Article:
Tomoyuki Yamada joined as the chief representative of the Japan International Cooperation Agency (JICA) Bhutan office on August 2022. He has more than two decades’ experience in planning and development and is an expert in private sector development, economic infrastructure, public-private partnerships, and education and training.

He talks with Kuensel’s Choki Wangmo about his plans and aspirations during his tenure.

How was your stay in Bhutan in the past six months?

Bhutan-Japan cooperation is founded on mutual attachment. Bhutan is popular in her branding across the world due to the development philosophy of Gross National Happiness. Japanese people got hope and special attachment from The King’s solidarity and kindness shown to the Japanese during the Fukushima nuclear disaster in 2011.  I feel lucky to be posted in Bhutan and look forward to expanding this relationship between the two countries. The two countries have similar cultural, social, and environmental values. In the last few months, I realised that I am working with many sectors, most of which I had prior experience with.

What are some of the major cooperation plans during your tenure?

Japan and Bhutan face similar development issues and to address some of these challenges, we need a mutual approach. For example, Bhutan can learn from Japan’s experience in natural disasters like earthquakes and the increasing ageing population. Japan developed from a very poor country and has learnt lessons in development. Some of the development ideas can be replicated in Bhutan. After the Covid-19 pandemic, our priority is on sustainable economic growth and strengthening resilience. This means enhancing interactions in infrastructure, health, agriculture, and digital technology. Digital technology is a cross-cutting theme in all these sectors.

Can you elaborate more about these projects?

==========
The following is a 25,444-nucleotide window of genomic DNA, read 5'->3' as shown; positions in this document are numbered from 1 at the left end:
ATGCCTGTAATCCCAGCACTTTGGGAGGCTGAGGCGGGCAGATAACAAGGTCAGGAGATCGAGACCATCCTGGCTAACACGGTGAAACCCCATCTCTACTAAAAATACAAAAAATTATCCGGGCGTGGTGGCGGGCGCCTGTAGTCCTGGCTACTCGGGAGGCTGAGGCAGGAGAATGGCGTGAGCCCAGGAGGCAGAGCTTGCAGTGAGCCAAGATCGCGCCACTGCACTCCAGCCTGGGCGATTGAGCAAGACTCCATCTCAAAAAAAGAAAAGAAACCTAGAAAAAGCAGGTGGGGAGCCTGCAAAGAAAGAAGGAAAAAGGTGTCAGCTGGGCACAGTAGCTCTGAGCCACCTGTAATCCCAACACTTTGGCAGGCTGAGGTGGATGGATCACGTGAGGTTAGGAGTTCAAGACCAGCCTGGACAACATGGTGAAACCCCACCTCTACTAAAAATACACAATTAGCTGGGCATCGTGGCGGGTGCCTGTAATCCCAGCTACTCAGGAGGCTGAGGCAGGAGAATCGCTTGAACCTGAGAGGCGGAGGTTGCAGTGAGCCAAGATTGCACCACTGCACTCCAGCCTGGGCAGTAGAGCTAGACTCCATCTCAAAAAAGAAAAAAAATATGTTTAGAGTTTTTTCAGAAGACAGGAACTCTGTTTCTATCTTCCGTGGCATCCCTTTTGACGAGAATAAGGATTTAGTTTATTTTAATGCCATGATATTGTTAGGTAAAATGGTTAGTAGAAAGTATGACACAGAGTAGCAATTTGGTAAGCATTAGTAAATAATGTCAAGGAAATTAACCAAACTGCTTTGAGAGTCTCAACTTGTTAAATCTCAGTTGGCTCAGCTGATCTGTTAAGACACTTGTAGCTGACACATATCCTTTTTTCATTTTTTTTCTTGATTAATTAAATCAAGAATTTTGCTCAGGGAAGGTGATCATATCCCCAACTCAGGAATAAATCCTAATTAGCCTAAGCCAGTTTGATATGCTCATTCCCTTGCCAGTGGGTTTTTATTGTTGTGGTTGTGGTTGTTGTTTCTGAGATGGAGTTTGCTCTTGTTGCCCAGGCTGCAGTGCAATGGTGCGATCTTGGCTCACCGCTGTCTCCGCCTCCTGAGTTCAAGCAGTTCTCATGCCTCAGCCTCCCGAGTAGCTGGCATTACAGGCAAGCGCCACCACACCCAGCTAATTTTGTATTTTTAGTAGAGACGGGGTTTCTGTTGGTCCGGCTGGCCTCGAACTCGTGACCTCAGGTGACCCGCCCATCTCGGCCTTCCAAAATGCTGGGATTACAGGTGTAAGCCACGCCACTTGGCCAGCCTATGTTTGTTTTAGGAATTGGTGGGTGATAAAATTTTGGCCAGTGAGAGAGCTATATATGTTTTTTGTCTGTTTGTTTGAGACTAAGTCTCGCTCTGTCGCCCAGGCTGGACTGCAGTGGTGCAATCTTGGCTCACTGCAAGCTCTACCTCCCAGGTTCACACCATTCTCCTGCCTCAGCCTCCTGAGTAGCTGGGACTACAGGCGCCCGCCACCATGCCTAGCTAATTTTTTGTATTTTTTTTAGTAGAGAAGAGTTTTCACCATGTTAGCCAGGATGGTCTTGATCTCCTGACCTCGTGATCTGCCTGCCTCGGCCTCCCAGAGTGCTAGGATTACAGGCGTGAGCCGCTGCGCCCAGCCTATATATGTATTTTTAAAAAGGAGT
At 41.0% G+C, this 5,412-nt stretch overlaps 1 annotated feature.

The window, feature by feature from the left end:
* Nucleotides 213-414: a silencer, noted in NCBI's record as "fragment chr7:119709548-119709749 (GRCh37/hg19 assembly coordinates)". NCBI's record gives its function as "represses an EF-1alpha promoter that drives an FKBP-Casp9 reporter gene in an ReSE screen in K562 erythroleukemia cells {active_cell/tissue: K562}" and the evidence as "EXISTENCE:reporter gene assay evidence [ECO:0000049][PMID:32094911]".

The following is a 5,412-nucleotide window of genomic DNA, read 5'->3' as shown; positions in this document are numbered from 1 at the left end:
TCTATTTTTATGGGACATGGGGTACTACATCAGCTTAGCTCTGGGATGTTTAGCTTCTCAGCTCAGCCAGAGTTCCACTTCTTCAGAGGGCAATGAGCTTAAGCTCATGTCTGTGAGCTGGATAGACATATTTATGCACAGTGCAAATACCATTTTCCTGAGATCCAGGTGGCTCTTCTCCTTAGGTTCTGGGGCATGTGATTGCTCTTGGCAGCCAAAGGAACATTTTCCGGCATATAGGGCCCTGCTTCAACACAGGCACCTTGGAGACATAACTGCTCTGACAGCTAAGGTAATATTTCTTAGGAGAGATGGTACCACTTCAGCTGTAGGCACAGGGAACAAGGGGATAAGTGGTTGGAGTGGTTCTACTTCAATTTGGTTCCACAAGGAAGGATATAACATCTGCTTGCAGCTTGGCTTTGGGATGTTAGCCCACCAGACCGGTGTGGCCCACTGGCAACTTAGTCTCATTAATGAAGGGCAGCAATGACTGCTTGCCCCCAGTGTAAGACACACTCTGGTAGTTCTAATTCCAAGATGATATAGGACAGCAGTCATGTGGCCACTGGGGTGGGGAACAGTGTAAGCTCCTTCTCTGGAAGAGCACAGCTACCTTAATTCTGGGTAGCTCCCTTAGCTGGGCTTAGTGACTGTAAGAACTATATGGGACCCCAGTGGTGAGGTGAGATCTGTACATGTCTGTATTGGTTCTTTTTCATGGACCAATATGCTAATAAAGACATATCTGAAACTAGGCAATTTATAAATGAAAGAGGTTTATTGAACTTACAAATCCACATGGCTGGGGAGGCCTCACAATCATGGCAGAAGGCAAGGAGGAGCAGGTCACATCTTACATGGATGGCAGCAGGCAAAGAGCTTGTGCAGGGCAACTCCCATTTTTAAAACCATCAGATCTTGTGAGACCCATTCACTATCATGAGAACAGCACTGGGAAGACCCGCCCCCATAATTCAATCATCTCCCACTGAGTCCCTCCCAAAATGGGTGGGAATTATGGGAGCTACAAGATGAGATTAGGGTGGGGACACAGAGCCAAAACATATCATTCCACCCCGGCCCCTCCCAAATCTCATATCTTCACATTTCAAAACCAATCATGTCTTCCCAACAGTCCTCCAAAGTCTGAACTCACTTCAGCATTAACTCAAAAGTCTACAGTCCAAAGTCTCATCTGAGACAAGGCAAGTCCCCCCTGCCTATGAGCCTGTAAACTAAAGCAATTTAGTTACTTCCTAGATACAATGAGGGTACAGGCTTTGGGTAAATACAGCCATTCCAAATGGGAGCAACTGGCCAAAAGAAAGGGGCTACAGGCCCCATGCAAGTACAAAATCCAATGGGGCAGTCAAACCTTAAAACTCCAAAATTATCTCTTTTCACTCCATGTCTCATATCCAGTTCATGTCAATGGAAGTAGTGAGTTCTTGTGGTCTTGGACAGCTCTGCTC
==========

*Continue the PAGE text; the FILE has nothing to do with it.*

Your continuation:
In the health sector, we are looking into preventive measures, such as Wearable Fetal Monitors “iCTG” for expecting mothers and assistive devices for people suffering from non-communicable diseases (NCDs). iCTG is a small and smart, wireless fetal monitoring device system that would ease the process of fetal monitoring for expecting mothers. NCDs are also a major health concern in the country. Assistive technology helps people with disabilities and elderly people to carry out their daily activities without difficulties. Such projects help meet the social needs of people across the country.

Rather than increasing production in the agriculture sector, Bhutan needs support in improving the supply chain. JICA’s market survey in January revealed that Bhutan’s agri-products have a potential market in Singapore. By providing soft loans and promoting market-oriented agriculture and horticultural products, JICA would be able to help small-scale farmers earn through increased export. The SHEP (Smallholder Horticulture Empowerment Promotion) concept, where farmers are market-conscious is successful in African countries.

Once Bhutan graduates from the Least Developed Countries (LDC) category, the conditions of foreign aid would change.  To skill Bhutanese people in design and infrastructure, JICA will be cooperating in transferring Japan’s capacity to the Bhutanese workforce to build resilient structures using technology.

JICA is already in talks to enhance drone technology (if approved by the Japanese government) in Bhutan. One such initiative is the establishment of the global standard FabLab to enable a digital fabrication technology based in the College of Science and Technology. Digital technology application is the key theme we are seeking in the coming years.

Do you see any possible cooperation in the private sector? How can Bhutan revive its private sector? 

There is no particular focus in the sector as of now. Generally, for the private sector to develop, a country should have open market access, predictable, consistent, attractive, transparent, clear and fair rules, a stable market, and a good business environment to attract investors. These are some of the basic requirements. Duplication of laws will hamper profitability.

How can Japan and Bhutan cooperate even if Bhutan graduates from the LDC?

The two countries can cooperate in many ways. Japan can support Bhutan start projects with soft loan projects—concessional Yen loans and grants—which might pump foreign reserves into the country’s depleting reserve. There is possible cooperation in technology and investments in the economic infrastructure like micro and mini-size hydropower projects. JICA will continue to bring Japanese volunteers to Bhutan. Currently, there are 27 active volunteers and the number is expected to increase soon.